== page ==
It seems like soda tax propositions are popping up like mushrooms after spring showers across the country. And everywhere they do, the beverage industry is there, like a wild boar, ready to stomp them down.
Last week, Philadelphia mayor Michael Nutter wanted to raise $77 million annually from a tax on sugary soft drinks. A local bottler and multimillionaire offered a bribe donation of $10M to help promote health and recreation programs in the next 2 years. City council shot down the tax regardless.
And now the Washington DC city council is proposing a 1 cent tax per fluid ounce. CalorieLab tells of the novel approach by the American Beverage Association:
the “grassroots” tactic adopted by the beverage industry: Recruiting local businesses to be the public face of their campaign. Expect to see this become a standard play by Big Soda wherever the soda tax rears its head. Ed & Betty’s Corner Grocery gets a lot more sympathy in the average household … [rather] than Pepsico, Inc.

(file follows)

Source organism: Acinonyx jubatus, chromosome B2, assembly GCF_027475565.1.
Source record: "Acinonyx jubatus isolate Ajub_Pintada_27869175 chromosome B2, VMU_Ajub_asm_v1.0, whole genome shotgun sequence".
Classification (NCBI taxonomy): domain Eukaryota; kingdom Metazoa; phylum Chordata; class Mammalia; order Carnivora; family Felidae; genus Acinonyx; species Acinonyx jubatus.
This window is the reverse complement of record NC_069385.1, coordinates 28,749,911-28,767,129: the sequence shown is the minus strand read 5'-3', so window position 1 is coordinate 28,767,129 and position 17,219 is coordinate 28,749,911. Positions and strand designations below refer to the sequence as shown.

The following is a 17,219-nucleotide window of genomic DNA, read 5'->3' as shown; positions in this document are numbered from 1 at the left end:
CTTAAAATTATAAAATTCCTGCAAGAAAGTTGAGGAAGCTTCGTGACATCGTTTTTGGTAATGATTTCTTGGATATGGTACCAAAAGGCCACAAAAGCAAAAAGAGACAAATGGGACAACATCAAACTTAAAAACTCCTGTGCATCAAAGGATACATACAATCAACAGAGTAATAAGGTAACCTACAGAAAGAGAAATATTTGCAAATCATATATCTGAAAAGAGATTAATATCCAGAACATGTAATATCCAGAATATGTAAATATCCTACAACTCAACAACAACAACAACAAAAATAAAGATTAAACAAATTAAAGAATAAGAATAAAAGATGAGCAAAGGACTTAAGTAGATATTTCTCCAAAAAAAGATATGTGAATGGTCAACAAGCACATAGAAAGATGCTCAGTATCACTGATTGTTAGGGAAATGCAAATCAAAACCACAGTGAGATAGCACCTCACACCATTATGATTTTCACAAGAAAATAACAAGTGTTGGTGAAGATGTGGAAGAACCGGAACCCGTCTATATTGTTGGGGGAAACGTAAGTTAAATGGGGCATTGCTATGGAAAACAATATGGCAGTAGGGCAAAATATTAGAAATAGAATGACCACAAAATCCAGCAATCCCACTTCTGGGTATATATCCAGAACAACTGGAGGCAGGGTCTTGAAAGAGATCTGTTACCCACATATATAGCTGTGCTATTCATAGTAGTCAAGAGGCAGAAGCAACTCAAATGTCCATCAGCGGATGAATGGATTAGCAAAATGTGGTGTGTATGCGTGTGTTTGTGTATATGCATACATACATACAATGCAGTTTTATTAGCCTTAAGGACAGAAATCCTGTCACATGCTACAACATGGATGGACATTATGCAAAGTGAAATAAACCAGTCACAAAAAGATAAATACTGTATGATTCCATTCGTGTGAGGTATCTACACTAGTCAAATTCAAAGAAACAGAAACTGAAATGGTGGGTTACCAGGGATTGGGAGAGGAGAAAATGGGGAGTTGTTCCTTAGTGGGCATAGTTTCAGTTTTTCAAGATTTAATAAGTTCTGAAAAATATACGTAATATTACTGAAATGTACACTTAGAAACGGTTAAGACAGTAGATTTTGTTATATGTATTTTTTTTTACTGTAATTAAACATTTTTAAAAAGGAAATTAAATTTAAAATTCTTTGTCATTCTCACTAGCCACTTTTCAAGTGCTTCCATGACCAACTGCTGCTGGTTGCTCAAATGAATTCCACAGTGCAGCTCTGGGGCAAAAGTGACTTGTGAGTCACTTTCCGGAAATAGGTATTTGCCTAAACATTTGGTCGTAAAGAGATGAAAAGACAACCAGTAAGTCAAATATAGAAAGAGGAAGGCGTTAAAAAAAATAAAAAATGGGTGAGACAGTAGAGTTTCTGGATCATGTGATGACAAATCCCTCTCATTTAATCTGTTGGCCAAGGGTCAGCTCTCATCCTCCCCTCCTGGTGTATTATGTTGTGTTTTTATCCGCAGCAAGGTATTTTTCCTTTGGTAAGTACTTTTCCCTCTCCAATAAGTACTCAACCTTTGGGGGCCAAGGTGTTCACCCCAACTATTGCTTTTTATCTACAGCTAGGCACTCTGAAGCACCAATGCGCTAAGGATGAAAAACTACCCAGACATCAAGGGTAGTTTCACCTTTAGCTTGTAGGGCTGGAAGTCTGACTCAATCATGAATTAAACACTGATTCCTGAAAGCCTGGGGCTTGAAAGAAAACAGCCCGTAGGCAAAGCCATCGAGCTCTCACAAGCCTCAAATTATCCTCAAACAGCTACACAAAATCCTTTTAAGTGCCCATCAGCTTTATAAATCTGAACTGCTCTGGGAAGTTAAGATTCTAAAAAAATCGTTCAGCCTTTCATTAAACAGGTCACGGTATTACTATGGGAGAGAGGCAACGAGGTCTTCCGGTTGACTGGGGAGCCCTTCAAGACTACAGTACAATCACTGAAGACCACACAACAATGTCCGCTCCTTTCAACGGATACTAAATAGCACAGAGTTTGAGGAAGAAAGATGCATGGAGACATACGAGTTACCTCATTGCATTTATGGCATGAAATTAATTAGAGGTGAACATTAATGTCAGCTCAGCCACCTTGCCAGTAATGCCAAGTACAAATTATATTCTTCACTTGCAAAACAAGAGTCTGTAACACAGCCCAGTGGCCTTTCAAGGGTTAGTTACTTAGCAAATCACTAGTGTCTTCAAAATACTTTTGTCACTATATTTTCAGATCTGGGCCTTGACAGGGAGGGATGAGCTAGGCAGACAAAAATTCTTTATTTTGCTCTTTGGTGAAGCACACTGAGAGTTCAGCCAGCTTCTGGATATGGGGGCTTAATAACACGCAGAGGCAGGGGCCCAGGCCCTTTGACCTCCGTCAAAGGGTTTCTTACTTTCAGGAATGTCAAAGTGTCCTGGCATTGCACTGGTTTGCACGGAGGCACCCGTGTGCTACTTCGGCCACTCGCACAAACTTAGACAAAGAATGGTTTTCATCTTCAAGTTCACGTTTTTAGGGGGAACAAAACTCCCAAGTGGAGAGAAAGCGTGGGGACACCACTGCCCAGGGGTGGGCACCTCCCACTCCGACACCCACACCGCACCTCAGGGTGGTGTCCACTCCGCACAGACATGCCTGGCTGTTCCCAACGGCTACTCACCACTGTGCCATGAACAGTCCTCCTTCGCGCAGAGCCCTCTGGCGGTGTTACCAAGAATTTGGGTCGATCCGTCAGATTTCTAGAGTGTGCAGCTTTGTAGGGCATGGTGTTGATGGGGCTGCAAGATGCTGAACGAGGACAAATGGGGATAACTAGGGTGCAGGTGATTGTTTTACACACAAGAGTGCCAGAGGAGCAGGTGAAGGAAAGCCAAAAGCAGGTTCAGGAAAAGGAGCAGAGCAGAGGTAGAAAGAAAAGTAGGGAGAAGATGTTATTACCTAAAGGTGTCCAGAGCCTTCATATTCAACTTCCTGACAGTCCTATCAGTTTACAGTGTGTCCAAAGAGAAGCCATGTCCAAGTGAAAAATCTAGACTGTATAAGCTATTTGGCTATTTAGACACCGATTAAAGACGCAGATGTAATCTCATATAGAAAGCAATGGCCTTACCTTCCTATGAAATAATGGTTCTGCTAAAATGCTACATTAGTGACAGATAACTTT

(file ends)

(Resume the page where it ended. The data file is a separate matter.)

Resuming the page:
In all likelihood, this proposed tax will not make it. Consumer sentiment is already against paying more for anything.
On the other hand, there is no doubt that sugary drinks are a top contributor to our nation’s obesity epidemic. The beverage industry has externalized all the health related costs in order to bring consumers a “cheap” drink.
(Cheap is relative though. Tap water is much cheaper than soda. And healthier too.)
So how to get the beverage industry to shoulder the responsibility? It’s a major challenge. We have suggested in the past the implementation of a calorie offset solution, but there could be other ways to reduce the financial incentive of manufacturing sugary drinks, and shifting efforts by industry towards other areas.
What to do at the supermarket:
Skip the beverage aisles. A family of 4 can save $500 a year by switching from soft drinks to tap water. And several pounds per person. Not to mention the number of plastic bottles not contaminating landfills.